Premiere of Pyotr Tchaikovsky's ballet choreographed by Lev Ivanov – 6 December 1892, Mariinsky Theatre
Premiere of the ballet choreographed by Vasily Vainonen – 18 February 1934, Kirov Theatre of Opera and Ballet (Mariinsky Theatre)
Premiere of the revival (designed by Simon Virsaladze): 21 March 1954, Kirov Theatre of Opera and Ballet (Mariinsky Theatre)
Running time 2 hours 45 minutes
The performance has two intervals
Music by Pyotr Tchaikovsky
Libretto by Marius Petipa based on the story by E.T.A. Hoffmann
Choreography by Vasily Vainonen (1934)
Set Designer: Simon Virsaladze (1954)
The action takes place in an old German town at the start of the last century but one. Night is falling. It is Christmas Eve and the streets are busy and festive. Drosselmeyer, an eccentric inventor and toy maker loved by children, is among those invited to see the Christmas tree at the large, brightly lit house of Herr Stahlbaum.The drawing room in Herr Stahlbaum’s house is beautifully decorated. The guests assemble. Drosselmeyer enters carrying presents.The party is ready to start. The children rush in. There is a game of blind man’s buff and Drosselmeyer takes part. He is blindfolded. Masha, Herr Stahlbaum’s young daughter, is the first to be caught. After the games, there is dancing. Now dressed as a magician, Drosselmeyer does magic tricks and puts on a puppet show – The Mouse King Wishes to Kidnap the Princess, but the Courageous Nutcracker Kills the Mouse King and Saves the Princess. Drosselmeyer’s ideas seem inexhaustible. He makes clockwork toys including a clown, a doll and a Moor dance for the children. The Nutcracker, however, is Masha’s favourite. Franz takes the Nutcracker from Masha and the head comes off in his hands. Drosselmeyer quickly mends the Nutcracker. Masha cuddles and comforts her damaged favourite. It is late and the guests must depart. The party comes to an end with some dances. Masha says goodnight to the Nutcracker and the candles on the tree are extinguished. Masha’s nanny takes her to bed.
Masha goes to bed and falls asleep. She dreams that mice have taken over the drawing room. They are headed by the Mouse King. The Nutcracker leads the tin soldiers in the attack. Masha follows him. Overcoming her fear, she throws her slipper at the Mouse King at a decisive point in the battle, thus saving the Nutcracker. The Mouse King has been defeated and disappears together with his troops. Drosselmeyer turns Masha and the Nutcracker into a beautiful Prince and Princess. They are caught up in a blizzard and their journey to a fairytale land begins.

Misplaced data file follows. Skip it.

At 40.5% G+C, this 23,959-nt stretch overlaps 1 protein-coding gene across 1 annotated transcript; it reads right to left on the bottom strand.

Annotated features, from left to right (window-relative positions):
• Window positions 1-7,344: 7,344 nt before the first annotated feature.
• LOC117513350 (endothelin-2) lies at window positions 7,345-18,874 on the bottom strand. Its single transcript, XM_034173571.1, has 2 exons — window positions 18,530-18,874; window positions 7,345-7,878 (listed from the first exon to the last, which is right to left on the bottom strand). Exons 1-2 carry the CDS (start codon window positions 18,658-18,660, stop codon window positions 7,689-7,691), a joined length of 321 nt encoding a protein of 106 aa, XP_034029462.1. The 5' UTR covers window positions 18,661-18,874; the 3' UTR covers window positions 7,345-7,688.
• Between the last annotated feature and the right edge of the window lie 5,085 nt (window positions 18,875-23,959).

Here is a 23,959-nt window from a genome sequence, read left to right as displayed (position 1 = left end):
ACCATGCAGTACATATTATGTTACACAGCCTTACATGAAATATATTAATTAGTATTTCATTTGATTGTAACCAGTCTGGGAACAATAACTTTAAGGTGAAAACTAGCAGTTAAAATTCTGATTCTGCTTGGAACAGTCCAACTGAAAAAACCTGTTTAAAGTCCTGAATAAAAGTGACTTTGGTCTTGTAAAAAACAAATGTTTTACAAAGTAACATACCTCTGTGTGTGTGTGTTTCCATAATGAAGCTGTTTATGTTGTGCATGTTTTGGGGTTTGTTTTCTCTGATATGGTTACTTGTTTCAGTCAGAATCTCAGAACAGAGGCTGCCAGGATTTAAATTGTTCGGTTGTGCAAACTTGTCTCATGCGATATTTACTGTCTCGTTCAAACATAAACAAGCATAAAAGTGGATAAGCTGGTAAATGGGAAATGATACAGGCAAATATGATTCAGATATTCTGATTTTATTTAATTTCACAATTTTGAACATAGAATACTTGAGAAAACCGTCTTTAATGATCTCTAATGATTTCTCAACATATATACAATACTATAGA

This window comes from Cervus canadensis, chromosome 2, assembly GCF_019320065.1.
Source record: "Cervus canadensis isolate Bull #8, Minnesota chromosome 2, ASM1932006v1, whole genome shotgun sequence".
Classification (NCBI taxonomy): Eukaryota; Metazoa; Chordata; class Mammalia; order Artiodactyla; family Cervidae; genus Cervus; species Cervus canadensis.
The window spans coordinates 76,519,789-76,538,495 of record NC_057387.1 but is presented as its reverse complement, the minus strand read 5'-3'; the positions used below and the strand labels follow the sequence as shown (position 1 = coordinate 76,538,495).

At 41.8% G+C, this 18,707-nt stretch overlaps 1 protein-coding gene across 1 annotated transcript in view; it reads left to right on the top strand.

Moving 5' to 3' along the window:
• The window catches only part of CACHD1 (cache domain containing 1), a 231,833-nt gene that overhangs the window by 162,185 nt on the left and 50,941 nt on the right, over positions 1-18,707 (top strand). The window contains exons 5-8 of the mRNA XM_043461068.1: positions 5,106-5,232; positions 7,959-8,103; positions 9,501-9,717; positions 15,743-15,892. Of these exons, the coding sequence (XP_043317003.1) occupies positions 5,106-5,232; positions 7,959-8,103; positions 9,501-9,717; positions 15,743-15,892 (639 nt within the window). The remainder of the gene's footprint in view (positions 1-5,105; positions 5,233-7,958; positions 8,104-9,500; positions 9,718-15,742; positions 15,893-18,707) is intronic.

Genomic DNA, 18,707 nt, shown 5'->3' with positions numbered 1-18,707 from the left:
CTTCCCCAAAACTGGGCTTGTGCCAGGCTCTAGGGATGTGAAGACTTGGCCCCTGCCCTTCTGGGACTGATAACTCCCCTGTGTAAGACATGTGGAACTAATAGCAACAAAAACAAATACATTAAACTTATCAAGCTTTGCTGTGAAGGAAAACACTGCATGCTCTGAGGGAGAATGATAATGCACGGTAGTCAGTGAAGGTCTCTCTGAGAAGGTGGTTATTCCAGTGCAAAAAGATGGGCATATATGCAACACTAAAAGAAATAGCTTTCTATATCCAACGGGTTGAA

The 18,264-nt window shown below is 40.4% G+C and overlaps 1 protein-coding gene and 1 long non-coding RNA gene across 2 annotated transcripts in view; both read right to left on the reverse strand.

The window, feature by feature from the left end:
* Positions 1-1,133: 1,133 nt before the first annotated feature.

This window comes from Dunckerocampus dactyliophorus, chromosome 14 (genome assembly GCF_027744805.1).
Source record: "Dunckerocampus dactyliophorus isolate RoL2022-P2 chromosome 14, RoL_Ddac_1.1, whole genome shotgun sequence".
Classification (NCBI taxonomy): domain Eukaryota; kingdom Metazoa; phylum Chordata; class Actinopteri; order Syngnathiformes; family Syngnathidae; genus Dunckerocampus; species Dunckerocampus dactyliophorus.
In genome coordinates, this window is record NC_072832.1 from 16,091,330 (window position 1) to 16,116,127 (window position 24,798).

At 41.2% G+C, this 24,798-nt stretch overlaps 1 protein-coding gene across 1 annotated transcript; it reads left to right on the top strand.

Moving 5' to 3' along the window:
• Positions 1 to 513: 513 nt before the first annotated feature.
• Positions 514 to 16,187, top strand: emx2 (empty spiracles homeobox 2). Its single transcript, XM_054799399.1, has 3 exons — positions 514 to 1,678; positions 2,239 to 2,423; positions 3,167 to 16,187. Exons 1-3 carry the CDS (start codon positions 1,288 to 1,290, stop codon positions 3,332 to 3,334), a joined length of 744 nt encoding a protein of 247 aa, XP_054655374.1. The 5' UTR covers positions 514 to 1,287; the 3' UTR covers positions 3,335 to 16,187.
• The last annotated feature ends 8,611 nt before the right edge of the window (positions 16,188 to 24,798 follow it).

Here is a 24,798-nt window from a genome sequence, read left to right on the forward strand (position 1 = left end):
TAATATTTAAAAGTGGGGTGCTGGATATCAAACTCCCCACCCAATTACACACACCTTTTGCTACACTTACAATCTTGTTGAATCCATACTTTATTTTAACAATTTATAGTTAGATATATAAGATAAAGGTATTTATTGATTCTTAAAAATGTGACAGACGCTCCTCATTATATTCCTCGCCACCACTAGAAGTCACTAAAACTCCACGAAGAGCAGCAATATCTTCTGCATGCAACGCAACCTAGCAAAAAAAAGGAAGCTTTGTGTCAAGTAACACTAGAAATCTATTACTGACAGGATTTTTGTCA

Act III Masha and the Nutcracker are sailing along a magical river. The Nutcracker drives away some bats and clears the way to an enchanted island. Celebrations begin. Masha and the Nutcracker are delighted. They dance and celebrate with the others.
Masha is asleep in bed. It will soon be morning. Her magical dream is over. Masha awakes.
Composed following the scene plan by Marius Petipa for a fairy-tale ballet féerie, Tchaikovsky's music was first performed in a production staged by Lev Ivanov in 1892. Luxuriously designed, that production answered the spirit of 19th century ballets – the integrity of the subject dramaturgy was not among the choreographer's primary tasks; the ballet master focussed his attention on the wealth of the dance text. "In the music of The Nutcracker there is not a single rhythm, not a single bar that could not flow into dance. On the stage everything seethes in an unceasingly gentle splash of the calmest of figures with explosions of rubicund and merry children's laughter, children's delights, raptures and momentary disappointments," as the critic Volynsky nostalgically recalled of Ivanov's production which was dropped from the repertoire once the country had become Soviet. The avant-garde 1920s granted the Leningrad stage a new reading of Tchaikovsky's music. In the production staged by Fyodor Lopukhov there was no room for the serene harmony of classical dance. Acrobatic lifts, the splits and melodeclamation squeezed out the traditional variations and pas de deux. And yet the plastique experiments and the choreographer's stressing of the tragic basis of Tchaikovsky's score were met with caution by the critics. And already in 1934 the playbill announced a new Nutcracker – a production by Vasily Vainonen, a child of the new age that welcomed political correctness and the grounding of the dance firmly through the development of the fairy-tale plot. "Petipa's scene plan for The Nutcracker did not satisfy me because of the lack of a realistic interpretation of the first act, the intermitent intrigues and the gloss of sugariness (gingerbread houses, mice dressed in little cloaks etc)," wrote the choreographer and, rejecting imaginary characters, he created a production about a girl who dreamed of miracles. In Tchaikovsky's music the choreographer heard the harmony of sweet, caramel-like children's dreams and created a dance plot referring back to the traditions of 19th century ballet – with full classical ensembles in the Waltz of the Snowflakes and the Waltz of the Flowers, the pas de deux of the lead characters and the divertissement of the character dances in the Land of Sweets. Vainonen's Nutcracker was created using the established language of classical dance, the peripeteia of the plot in it are presented through dance and its choreographic variety was to prove a guarantee for its lengthy stage life. The production has not left the stage for over eighty years. Today it is performed both by performers from the Mariinsky Theatre and students of the Vaganova Ballet Academy. Olga Makarova
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